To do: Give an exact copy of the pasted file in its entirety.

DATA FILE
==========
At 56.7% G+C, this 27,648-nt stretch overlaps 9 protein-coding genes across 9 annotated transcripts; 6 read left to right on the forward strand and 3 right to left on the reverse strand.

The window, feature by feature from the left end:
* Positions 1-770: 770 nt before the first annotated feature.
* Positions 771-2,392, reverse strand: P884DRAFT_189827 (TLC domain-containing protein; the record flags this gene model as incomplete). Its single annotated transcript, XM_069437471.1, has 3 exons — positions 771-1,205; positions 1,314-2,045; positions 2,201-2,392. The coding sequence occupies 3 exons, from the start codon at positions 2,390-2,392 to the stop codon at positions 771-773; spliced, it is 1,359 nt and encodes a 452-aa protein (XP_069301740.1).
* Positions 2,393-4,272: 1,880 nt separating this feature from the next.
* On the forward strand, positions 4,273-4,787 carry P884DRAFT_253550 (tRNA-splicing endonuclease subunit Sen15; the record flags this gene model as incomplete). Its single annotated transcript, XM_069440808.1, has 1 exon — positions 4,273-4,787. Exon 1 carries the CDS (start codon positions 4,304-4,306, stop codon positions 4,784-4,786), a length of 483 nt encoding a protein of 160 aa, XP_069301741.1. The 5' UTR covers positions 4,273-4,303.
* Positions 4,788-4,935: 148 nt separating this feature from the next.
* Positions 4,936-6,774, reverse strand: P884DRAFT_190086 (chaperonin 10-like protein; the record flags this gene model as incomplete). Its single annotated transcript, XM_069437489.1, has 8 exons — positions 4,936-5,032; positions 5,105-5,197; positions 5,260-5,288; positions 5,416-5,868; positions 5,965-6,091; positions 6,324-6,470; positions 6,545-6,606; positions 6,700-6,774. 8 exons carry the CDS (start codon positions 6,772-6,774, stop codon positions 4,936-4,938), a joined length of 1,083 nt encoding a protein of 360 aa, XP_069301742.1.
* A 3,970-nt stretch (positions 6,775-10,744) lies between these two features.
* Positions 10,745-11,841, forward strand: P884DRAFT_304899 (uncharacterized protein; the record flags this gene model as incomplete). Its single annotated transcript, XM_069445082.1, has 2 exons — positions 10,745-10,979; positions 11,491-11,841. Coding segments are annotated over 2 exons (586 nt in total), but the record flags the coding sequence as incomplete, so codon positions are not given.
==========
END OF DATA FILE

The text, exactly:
At 56.7% G+C, this 27,648-nt stretch overlaps 9 protein-coding genes across 9 annotated transcripts; 6 read left to right on the forward strand and 3 right to left on the reverse strand.

The window, feature by feature from the left end:
* Positions 1-770: 770 nt before the first annotated feature.
* Positions 771-2,392, reverse strand: P884DRAFT_189827 (TLC domain-containing protein; the record flags this gene model as incomplete). Its single annotated transcript, XM_069437471.1, has 3 exons — positions 771-1,205; positions 1,314-2,045; positions 2,201-2,392. The coding sequence occupies 3 exons, from the start codon at positions 2,390-2,392 to the stop codon at positions 771-773; spliced, it is 1,359 nt and encodes a 452-aa protein (XP_069301740.1).
* Positions 2,393-4,272: 1,880 nt separating this feature from the next.
* On the forward strand, positions 4,273-4,787 carry P884DRAFT_253550 (tRNA-splicing endonuclease subunit Sen15; the record flags this gene model as incomplete). Its single annotated transcript, XM_069440808.1, has 1 exon — positions 4,273-4,787. Exon 1 carries the CDS (start codon positions 4,304-4,306, stop codon positions 4,784-4,786), a length of 483 nt encoding a protein of 160 aa, XP_069301741.1. The 5' UTR covers positions 4,273-4,303.
* Positions 4,788-4,935: 148 nt separating this feature from the next.
* Positions 4,936-6,774, reverse strand: P884DRAFT_190086 (chaperonin 10-like protein; the record flags this gene model as incomplete). Its single annotated transcript, XM_069437489.1, has 8 exons — positions 4,936-5,032; positions 5,105-5,197; positions 5,260-5,288; positions 5,416-5,868; positions 5,965-6,091; positions 6,324-6,470; positions 6,545-6,606; positions 6,700-6,774. 8 exons carry the CDS (start codon positions 6,772-6,774, stop codon positions 4,936-4,938), a joined length of 1,083 nt encoding a protein of 360 aa, XP_069301742.1.
* A 3,970-nt stretch (positions 6,775-10,744) lies between these two features.
* Positions 10,745-11,841, forward strand: P884DRAFT_304899 (uncharacterized protein; the record flags this gene model as incomplete). Its single annotated transcript, XM_069445082.1, has 2 exons — positions 10,745-10,979; positions 11,491-11,841. Coding segments are annotated over 2 exons (586 nt in total), but the record flags the coding sequence as incomplete, so codon positions are not given.